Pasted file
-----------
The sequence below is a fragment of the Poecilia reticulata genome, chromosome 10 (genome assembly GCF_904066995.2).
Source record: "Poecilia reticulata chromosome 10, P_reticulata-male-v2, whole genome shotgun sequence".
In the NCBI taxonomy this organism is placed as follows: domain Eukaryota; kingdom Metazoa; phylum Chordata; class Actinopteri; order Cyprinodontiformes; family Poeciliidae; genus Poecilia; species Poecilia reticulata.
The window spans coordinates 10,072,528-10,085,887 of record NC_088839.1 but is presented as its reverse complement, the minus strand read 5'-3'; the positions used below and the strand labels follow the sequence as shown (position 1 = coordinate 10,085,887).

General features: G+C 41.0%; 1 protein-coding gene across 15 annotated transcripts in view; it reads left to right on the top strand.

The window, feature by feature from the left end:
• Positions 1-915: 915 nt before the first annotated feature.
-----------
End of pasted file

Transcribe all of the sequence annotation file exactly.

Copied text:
The sequence below is a fragment of the Poecilia reticulata genome, chromosome 10 (genome assembly GCF_904066995.2).
Source record: "Poecilia reticulata chromosome 10, P_reticulata-male-v2, whole genome shotgun sequence".
In the NCBI taxonomy this organism is placed as follows: domain Eukaryota; kingdom Metazoa; phylum Chordata; class Actinopteri; order Cyprinodontiformes; family Poeciliidae; genus Poecilia; species Poecilia reticulata.
The window spans coordinates 10,072,528-10,085,887 of record NC_088839.1 but is presented as its reverse complement, the minus strand read 5'-3'; the positions used below and the strand labels follow the sequence as shown (position 1 = coordinate 10,085,887).

General features: G+C 41.0%; 1 protein-coding gene across 15 annotated transcripts in view; it reads left to right on the top strand.

The window, feature by feature from the left end:
• Positions 1-915: 915 nt before the first annotated feature.